While much of the information collected by Volney Jones and Alfred Whiting was presented in a clinical manner, the field notes illustrated how they relied on Hopi people to help them collect and interpret their data. Reading their notes made their research feel more personable. For example, there is a huge contrast between their field notes, which collected data very systematically on a standardized form, and the letter sent to Jones by Don Talayesva, who Jones hired to collect plants. This letter shows the personal relationship and friendship that developed between Talayesva and Jones.
We also learned from the household interviews that Jones and Whiting were interested in the source of the Hopi farmers seeds, as well as their use. They discuss how some farmers were experimenting with crops from outside Hopi, but for the varieties of corn, seeds were often from one side of the family.
We learned a lot about the importance of corn in Whiting’s Ethnobotany of the Hopi. Corn was utilized in a variety of ways, including food or inside gourds for rattles. The deep meaning corn had for the Hopi was remarkable. The information we read in the Hopi Plants @ UMMAA on-line catalog emphasized this, as well. For example, Jones and Whiting recorded that red corn indicates south and blue corn indicates north. This provides at least a partial answer to what we were wondering in the last blog post we wrote: Why grow so many types of corn?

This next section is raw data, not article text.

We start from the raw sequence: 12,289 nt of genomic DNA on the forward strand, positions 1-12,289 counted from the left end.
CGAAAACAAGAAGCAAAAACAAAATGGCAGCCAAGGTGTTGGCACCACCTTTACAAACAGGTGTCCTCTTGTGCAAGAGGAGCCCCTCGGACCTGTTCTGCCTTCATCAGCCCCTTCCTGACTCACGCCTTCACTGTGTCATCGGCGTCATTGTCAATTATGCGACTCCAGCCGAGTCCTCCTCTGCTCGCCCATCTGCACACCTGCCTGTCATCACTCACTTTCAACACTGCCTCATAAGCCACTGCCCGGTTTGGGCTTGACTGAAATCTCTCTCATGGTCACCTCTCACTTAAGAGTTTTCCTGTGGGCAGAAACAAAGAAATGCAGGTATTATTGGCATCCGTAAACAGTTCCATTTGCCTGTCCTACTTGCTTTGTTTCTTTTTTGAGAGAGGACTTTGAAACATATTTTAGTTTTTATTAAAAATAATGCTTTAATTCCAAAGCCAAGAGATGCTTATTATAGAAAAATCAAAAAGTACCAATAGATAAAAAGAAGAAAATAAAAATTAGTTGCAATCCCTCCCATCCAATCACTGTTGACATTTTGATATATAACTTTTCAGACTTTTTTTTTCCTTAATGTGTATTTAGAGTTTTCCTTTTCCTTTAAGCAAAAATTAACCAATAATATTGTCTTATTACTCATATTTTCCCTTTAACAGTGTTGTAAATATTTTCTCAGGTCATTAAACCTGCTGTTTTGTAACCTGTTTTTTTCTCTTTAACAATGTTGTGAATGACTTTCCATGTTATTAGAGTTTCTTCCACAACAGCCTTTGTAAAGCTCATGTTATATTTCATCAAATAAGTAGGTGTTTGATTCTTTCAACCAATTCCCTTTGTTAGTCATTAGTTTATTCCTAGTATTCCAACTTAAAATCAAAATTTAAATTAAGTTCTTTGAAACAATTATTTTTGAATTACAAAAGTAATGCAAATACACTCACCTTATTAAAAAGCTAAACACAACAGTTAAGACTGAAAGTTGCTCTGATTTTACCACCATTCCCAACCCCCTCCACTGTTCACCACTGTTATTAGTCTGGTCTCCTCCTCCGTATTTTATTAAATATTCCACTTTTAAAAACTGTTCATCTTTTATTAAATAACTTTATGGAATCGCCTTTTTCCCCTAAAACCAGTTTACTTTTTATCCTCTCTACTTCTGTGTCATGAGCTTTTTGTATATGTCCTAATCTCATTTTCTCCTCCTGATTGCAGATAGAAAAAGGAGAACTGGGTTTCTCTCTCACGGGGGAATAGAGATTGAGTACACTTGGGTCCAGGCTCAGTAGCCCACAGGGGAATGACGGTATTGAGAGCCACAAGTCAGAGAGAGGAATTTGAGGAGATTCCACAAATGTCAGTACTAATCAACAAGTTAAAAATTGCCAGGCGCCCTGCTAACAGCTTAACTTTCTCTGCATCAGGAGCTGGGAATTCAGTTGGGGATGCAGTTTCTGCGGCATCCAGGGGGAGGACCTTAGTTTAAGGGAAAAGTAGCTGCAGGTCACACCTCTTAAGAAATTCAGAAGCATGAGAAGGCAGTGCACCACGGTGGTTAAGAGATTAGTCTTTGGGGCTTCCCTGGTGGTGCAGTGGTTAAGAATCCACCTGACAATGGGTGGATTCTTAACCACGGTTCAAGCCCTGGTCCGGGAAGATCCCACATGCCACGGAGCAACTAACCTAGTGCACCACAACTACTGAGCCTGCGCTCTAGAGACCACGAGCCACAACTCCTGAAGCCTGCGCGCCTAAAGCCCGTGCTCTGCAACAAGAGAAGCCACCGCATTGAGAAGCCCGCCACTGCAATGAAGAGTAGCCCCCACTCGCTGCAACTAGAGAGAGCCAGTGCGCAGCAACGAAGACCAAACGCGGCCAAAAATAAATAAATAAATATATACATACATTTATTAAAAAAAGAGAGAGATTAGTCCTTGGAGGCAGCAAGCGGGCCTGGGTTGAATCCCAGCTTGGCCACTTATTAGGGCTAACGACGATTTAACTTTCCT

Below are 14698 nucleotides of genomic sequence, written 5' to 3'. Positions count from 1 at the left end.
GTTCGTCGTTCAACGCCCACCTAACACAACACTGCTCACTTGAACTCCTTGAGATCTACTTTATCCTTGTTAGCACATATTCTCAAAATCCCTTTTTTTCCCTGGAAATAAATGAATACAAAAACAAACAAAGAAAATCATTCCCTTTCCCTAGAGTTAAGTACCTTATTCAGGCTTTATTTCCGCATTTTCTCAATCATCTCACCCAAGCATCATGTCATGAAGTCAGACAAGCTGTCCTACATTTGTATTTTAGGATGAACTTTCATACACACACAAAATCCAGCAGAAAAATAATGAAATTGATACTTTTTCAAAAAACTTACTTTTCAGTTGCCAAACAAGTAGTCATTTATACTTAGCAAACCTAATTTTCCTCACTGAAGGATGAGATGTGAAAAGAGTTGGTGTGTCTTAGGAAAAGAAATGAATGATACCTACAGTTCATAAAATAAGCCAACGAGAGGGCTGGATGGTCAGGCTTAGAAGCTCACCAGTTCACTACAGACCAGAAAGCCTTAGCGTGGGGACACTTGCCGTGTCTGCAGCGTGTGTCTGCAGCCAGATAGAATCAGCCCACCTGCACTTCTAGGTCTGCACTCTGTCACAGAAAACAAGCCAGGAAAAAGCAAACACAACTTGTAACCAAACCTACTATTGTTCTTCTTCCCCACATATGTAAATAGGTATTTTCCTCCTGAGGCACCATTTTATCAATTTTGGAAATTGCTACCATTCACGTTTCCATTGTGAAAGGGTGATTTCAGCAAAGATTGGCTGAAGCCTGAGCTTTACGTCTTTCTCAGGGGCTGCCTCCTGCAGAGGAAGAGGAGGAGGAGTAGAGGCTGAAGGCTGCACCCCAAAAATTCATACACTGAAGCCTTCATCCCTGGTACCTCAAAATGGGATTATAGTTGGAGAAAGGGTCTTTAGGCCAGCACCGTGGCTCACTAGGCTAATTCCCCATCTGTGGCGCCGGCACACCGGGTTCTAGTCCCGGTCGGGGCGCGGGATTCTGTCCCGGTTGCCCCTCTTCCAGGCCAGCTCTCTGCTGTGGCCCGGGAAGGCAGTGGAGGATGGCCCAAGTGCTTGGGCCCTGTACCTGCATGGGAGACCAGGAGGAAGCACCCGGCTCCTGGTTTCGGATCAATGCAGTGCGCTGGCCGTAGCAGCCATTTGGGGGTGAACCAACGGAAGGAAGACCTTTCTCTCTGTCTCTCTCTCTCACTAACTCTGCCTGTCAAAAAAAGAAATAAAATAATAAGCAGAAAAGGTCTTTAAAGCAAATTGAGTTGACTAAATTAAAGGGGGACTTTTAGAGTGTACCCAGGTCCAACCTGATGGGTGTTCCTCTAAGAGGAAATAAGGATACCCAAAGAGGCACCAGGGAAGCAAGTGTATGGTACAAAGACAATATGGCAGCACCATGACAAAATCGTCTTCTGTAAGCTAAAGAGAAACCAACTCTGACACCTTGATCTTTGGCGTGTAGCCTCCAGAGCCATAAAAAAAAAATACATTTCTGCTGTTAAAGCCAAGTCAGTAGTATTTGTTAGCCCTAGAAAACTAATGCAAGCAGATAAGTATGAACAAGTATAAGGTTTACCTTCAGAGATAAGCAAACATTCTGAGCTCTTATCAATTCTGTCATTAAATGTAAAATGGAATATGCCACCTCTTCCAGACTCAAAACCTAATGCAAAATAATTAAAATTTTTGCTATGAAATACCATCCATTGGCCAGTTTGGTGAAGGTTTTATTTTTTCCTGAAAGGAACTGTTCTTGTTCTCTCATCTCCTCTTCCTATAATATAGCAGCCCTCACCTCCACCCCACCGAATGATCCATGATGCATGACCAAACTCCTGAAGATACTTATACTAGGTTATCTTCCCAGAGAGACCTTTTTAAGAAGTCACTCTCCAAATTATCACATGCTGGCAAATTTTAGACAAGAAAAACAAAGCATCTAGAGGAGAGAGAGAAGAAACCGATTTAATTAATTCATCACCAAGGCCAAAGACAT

Entering data might seem like it could be routine and monotonous, however when working with filed notes from the 1930’s you can become engrossed in another time. Utilizing the original notes from the 1935 expedition by Whitney, Jones and Nequatewa provides an experience that is almost surreal. It is a glimpse into how Anthropological collections are accumulated and the key questions that were on the minds of the team. Although the data is sparse in some areas, key questions were asked in an attempt to gather information on the variation in the seeds, both culturally and physically. These include everything ranging from the provenance of the seeds to the ceremonial significance.